We are all going to pay the price for bending to Gen Z’s preferences. Those who do want to go into the office because they value mentorship and interaction are ridiculed for their preference, while the rest of us are being forced into an aloneness we didn’t choose. Aloneness isn’t the same as loneliness, and loneliness isn’t the same as depression. But more aloneness (including social media rabbit holes) and more loneliness (including work from home) might have combined to push up sadness among Gen Z, who need socialization to protect them from the pressures of a stressful world. We cannot rule out the possibility that people are sad about the world, not only because the world contains sadness, but also because young people are constantly ingesting news, op eds, and social threads telling them they should be depressed about it.
In the 2020 Atlantic feature “What Happened to American Childhood?,” Kate Julian described a phenomenon that affects families a bit more broadly but is carrying into today’s workforce: Anxious parents, in seeking to insulate their children from risk and danger, are unintentionally transferring their anxiety to their kids.
In the past 40 years, American parents—especially those with a college degree—have nearly doubled the amount of time they spend coaching, chauffeuring, tutoring, and otherwise helping their teenage children. As a result, children are growing up slower than they used to. Today’s children are less likely to drive, get a summer job, or be asked to do chores. As Julian wrote, these activities provide children with two very important things: tolerance for discomfort and a sense of personal competence. When they miss out on these milestones of independence, young people enter the workforce both more anxious, and less able to absorb feedback or suffer through the pain of learning a difficult new skill.
In this same timeframe, researchers have noted a broad increase in an “accommodative” parenting style, which seems to be translating to the workforce as these kids age out of home life. If a girl is afraid of dogs, an “accommodation” would be keeping her away from every friend’s house with a dog. Activities are structured around her comfort, as opposed figuring out how to conquer her fear or stress. Send this same kid into the workforce with a manager who expects them to show up on time, work with their team, and produce, all while getting feedback on how to do their job and be an adult, and she has a total meltdown from stress that the rest of us have learned how to handle.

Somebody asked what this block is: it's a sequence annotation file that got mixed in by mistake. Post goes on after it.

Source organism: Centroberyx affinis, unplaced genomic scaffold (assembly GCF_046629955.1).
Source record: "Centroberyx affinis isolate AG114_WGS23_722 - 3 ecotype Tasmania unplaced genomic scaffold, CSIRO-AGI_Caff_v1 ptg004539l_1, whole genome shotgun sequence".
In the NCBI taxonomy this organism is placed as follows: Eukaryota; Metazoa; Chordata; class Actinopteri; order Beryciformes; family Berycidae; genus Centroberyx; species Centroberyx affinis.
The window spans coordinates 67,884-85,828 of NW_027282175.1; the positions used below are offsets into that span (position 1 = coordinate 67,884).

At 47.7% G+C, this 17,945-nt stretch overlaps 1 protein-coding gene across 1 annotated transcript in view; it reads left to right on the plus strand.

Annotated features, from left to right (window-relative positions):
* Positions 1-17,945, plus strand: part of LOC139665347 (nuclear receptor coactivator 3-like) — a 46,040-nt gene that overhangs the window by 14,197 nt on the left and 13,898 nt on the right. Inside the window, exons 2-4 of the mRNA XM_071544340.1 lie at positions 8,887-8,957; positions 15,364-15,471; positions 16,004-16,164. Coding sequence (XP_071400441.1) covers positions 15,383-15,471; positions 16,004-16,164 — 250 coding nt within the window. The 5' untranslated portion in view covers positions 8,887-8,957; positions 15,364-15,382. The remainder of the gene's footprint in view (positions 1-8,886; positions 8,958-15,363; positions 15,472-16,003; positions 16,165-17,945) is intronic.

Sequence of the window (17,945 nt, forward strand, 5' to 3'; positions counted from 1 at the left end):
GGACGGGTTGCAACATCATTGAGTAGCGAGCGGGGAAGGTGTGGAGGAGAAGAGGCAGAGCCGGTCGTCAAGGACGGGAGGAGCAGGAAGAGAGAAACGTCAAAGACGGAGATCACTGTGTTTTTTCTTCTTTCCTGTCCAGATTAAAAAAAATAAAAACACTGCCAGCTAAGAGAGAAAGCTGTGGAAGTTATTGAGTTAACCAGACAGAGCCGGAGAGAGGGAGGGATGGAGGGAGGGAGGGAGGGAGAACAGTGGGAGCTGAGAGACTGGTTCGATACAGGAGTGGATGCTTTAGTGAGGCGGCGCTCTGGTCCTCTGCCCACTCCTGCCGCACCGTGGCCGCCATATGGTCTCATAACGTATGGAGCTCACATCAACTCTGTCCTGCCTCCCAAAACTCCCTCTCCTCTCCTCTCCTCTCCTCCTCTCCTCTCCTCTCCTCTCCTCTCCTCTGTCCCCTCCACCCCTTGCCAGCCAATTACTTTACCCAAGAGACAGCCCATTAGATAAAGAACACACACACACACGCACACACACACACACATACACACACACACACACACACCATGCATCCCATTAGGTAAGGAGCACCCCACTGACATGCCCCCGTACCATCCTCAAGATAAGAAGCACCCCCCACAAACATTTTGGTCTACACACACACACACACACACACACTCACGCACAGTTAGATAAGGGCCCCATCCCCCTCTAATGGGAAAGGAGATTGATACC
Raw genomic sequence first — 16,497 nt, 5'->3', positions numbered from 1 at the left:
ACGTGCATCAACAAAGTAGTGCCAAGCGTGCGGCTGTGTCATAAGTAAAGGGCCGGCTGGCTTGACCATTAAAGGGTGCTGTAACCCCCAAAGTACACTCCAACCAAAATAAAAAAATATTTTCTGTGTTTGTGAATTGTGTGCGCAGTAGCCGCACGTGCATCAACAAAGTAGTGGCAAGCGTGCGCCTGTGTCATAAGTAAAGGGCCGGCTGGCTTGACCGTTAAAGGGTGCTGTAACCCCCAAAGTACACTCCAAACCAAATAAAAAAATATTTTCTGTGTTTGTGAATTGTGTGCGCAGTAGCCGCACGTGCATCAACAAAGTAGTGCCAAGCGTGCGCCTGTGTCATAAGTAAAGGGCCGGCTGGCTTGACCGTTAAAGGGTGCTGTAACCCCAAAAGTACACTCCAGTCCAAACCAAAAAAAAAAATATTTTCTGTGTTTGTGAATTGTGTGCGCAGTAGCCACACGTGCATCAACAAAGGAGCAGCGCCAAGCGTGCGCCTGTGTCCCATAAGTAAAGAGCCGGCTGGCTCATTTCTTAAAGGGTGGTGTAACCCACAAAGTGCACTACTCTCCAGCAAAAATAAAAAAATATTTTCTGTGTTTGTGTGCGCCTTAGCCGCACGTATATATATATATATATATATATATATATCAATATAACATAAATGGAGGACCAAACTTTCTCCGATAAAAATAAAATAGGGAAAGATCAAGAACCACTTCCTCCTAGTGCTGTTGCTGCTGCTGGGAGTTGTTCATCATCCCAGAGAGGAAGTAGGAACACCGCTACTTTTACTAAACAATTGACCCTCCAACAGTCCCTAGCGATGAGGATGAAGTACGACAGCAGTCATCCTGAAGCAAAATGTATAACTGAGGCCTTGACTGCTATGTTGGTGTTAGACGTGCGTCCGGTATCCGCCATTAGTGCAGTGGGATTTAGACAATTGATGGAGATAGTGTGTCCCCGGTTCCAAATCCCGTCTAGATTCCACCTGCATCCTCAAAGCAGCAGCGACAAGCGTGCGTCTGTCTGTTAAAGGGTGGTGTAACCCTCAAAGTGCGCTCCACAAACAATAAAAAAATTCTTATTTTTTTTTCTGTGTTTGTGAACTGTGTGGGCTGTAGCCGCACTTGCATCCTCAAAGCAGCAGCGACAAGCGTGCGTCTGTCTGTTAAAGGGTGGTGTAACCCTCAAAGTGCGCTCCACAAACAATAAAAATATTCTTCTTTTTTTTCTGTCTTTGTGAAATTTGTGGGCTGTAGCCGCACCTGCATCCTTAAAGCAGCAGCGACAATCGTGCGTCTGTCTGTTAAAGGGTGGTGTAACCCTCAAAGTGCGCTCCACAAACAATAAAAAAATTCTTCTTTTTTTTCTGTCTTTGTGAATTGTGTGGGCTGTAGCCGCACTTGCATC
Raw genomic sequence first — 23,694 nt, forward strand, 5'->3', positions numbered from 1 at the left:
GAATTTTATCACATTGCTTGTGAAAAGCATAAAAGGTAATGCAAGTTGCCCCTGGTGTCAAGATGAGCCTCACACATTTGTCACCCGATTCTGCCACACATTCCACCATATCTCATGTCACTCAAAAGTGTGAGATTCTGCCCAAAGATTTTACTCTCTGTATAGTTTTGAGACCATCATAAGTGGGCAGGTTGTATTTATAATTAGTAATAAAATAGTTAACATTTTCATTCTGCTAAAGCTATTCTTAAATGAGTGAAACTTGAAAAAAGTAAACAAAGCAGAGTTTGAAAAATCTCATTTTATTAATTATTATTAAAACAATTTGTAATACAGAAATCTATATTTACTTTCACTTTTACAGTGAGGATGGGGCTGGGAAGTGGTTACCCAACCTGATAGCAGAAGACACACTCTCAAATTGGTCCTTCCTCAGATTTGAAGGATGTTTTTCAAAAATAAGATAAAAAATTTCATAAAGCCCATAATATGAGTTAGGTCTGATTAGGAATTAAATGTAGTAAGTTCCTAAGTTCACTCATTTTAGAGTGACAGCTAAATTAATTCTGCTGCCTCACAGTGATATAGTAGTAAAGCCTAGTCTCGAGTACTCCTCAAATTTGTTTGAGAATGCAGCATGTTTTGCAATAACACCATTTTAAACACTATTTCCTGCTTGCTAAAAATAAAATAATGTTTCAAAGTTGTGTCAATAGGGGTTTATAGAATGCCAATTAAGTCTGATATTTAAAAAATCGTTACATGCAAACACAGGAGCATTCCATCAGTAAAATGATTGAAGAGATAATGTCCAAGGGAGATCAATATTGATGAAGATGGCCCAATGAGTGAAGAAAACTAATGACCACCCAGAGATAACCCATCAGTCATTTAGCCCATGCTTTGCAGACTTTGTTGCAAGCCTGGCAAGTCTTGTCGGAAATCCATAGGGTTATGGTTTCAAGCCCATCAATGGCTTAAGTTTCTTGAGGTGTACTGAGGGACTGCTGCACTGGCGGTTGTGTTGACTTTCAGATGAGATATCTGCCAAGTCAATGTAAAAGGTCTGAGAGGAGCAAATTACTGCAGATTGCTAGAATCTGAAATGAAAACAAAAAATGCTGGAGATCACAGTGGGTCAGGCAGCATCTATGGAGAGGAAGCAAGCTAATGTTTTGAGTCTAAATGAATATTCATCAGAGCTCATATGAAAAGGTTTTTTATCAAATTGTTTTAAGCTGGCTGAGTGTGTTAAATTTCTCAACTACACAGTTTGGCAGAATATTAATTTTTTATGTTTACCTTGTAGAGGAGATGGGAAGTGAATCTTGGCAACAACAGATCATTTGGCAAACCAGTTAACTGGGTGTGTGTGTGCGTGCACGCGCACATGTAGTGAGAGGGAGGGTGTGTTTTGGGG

Gen Z is now the youngest workforce contingent, and they are bringing their coddled habits into the office. It’s no surprise that this generation is leading the Great Resignation alongside millennials. But many are also experiencing “shift shock” after starting their new job, realizing that it wasn’t what they thought it would be. (HAHAHAH, nothing ever is kids– see comment re: Instagram.)
Hate Your New Job Too? Surprise, Surprise.
A 2022 survey of more than 2,500 workers by The Muse found that 72% of jobseekers said they experienced shift shock after starting their new role.
Kathryn Minshew, The Muse’s cofounder and CEO, defined “shift shock” as starting a new job only to discover, with surprise or regret, that the position or company is different from what you thought it would be. Those who find themselves unpleasantly surprised by a new job frequently try to reverse course: 48% of those survey say that if they experience “shift shock,” they would try to get their old job back. Before quitting a pandemic-era job, this generation would be advised to consider: an employer that has already witnessed their flaws and failings, and didn’t fire anyone when times were tough, may be the best person they will ever work for.
It’s all part of today’s culture, where people prioritize the need to be heard and place blame over the need to listen and grow. Quitting a job is an employee’s easiest way to express their disapproval with their manager or the company. Many young workers, deafened by an echo chamber of glossy social media and aspirational video blogs, jump ship at the slightest impetus. They think it’s better somewhere else, only to lose what they value most in their previous job. Let’s be real: Gen Z workers are never going to find greener pastures if they are not willing to water the grass.